Title
Antiparasite treatments reduce humoral immunity and impact oxidative status in raptor nestlingsAntiparasite treatments reduce humoral immunity and impact oxidative status in raptor nestlings
Author
Faculty/Department
Faculty of Sciences. Biology
Faculty of Pharmaceutical, Biomedical and Veterinary Sciences. Pharmacy
Research group
Behavioural Ecology & Ecophysiology
Toxicological Centre
Publication type
article
Publication
[Oxford] :Wiley-Blackwekk,
Subject
Chemistry
Biology
Source (journal)
Ecology and evolution. - [Oxford], 2011, currens
Volume/pages
3(2013):16, p. 5157-5166
ISSN
2045-7758
ISI
000328672600003
Carrier
E
Target language
Dutch (dut)
English (eng)
Full text (Publishers DOI)
Affiliation
University of Antwerp
Abstract
Parasites are natural stressors that may have multiple negative effects on their host as they usurp energy and nutrients and may lead to costly immune responses that may cause oxidative stress. At early stages, animals may be more sensitive to infectious organisms because of their rapid growth and partly immature immune system. The objective of this study was to explore effects of parasites by treating chicks of two raptor species (northern goshawk Accipiter gentilis and white-tailed sea eagle Haliaeetus albicilla) against both endoparasites (internal parasites) and ectoparasites (external parasites). Nests were either treated against ectoparasites by spraying with pyrethrin or left unsprayed as control nests. Within each nest, chicks were randomly orally treated with either an antihelminthic medication (fenbendazole) or sterile water as control treatment. We investigated treatment effects on plasma (1) total antioxidant capacity TAC (an index of nonenzymatic circulating antioxidant defenses), (2) total oxidant status TOS (a measure of plasmatic oxidants), and (3) immunoglobulin levels (a measure of humoral immune function). Treatment against ectoparasites led to a reduction in circulating immunoglobulin plasma levels in male chicks. TOS was higher when not receiving any parasite reduction treatment and when receiving both endo- and ectoparasitic reduction treatment compared with receiving only one treatment. TAC was higher in all treatment groups, when compared to controls. Despite the relatively low sample size, this experimental study suggests complex but similar relationships between treatment groups and oxidative status and immunoglobulin levels in two raptor species.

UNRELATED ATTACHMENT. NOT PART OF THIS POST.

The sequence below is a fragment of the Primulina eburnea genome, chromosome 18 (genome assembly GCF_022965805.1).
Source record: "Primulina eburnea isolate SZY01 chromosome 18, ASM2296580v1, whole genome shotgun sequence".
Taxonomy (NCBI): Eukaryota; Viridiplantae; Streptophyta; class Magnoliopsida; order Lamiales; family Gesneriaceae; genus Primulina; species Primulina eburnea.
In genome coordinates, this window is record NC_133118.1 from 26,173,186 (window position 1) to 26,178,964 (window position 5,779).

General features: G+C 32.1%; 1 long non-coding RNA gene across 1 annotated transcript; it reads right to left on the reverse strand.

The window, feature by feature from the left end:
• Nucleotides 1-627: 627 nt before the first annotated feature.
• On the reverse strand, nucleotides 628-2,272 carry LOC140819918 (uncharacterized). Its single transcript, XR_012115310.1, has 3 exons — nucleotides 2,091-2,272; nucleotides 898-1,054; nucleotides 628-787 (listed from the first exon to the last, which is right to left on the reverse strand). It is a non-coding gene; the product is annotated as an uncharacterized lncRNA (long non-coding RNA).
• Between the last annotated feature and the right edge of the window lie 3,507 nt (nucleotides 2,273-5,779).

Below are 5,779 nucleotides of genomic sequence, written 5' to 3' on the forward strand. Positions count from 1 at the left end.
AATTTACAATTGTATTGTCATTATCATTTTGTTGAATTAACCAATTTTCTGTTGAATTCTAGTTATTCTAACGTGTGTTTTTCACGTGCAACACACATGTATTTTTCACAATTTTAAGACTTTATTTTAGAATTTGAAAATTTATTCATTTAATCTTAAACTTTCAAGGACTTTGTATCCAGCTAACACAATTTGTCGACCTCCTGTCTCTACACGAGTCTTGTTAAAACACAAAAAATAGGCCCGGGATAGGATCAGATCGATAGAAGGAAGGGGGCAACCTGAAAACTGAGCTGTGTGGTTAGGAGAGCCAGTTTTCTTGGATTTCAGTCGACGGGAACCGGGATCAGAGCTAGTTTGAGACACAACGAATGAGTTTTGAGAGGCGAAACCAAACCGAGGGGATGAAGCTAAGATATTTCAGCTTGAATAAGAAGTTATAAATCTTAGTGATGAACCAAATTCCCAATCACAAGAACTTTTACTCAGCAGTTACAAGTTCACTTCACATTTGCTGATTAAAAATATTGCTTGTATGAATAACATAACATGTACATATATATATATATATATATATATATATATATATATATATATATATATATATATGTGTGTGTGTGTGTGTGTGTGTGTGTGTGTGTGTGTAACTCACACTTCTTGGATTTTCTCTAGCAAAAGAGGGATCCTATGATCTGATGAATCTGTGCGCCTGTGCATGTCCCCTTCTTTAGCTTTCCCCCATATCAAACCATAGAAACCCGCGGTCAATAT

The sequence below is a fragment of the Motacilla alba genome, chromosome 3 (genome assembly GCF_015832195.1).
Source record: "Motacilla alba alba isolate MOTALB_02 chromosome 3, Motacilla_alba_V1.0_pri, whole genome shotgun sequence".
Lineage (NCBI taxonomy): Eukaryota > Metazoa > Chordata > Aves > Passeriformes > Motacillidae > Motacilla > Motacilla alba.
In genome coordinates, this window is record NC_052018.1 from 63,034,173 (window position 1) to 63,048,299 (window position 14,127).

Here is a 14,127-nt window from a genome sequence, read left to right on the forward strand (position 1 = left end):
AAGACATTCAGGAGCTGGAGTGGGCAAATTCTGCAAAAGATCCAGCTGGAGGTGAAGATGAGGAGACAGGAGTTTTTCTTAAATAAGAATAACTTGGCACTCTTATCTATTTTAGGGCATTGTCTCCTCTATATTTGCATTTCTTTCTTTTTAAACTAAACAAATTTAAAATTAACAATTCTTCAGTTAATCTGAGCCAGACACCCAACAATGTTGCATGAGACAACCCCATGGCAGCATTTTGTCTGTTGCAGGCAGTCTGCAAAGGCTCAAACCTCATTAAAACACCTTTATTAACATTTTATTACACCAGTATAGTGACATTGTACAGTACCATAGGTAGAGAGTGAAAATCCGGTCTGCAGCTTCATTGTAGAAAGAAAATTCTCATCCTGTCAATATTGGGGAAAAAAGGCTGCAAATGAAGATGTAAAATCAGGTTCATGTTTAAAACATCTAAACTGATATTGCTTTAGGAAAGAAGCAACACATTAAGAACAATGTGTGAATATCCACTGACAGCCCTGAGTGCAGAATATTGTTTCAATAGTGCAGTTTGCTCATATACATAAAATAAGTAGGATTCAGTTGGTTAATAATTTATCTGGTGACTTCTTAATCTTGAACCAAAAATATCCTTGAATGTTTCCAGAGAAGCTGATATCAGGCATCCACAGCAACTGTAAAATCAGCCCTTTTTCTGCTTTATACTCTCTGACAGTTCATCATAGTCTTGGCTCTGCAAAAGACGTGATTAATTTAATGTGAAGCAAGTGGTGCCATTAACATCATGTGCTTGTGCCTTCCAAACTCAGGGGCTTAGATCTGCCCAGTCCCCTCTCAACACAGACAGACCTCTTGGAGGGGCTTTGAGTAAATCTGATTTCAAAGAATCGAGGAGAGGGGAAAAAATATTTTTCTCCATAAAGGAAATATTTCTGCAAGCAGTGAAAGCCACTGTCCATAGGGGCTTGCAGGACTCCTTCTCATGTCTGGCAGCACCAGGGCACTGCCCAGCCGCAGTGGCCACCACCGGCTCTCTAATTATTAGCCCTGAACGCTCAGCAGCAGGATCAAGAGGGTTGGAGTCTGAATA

Full text (open access)
https://repository.uantwerpen.be/docman/irua/c9bf4e/773da48b.pdf
E-info
http://gateway.webofknowledge.com/gateway/Gateway.cgi?GWVersion=2&SrcApp=PARTNER_APP&SrcAuth=LinksAMR&KeyUT=WOS:000328672600003&DestLinkType=RelatedRecords&DestApp=ALL_WOS&UsrCustomerID=ef845e08c439e550330acc77c7d2d848
http://gateway.webofknowledge.com/gateway/Gateway.cgi?GWVersion=2&SrcApp=PARTNER_APP&SrcAuth=LinksAMR&KeyUT=WOS:000328672600003&DestLinkType=FullRecord&DestApp=ALL_WOS&UsrCustomerID=ef845e08c439e550330acc77c7d2d848
http://gateway.webofknowledge.com/gateway/Gateway.cgi?GWVersion=2&SrcApp=PARTNER_APP&SrcAuth=LinksAMR&KeyUT=WOS:000328672600003&DestLinkType=CitingArticles&DestApp=ALL_WOS&UsrCustomerID=ef845e08c439e550330acc77c7d2d848
Handle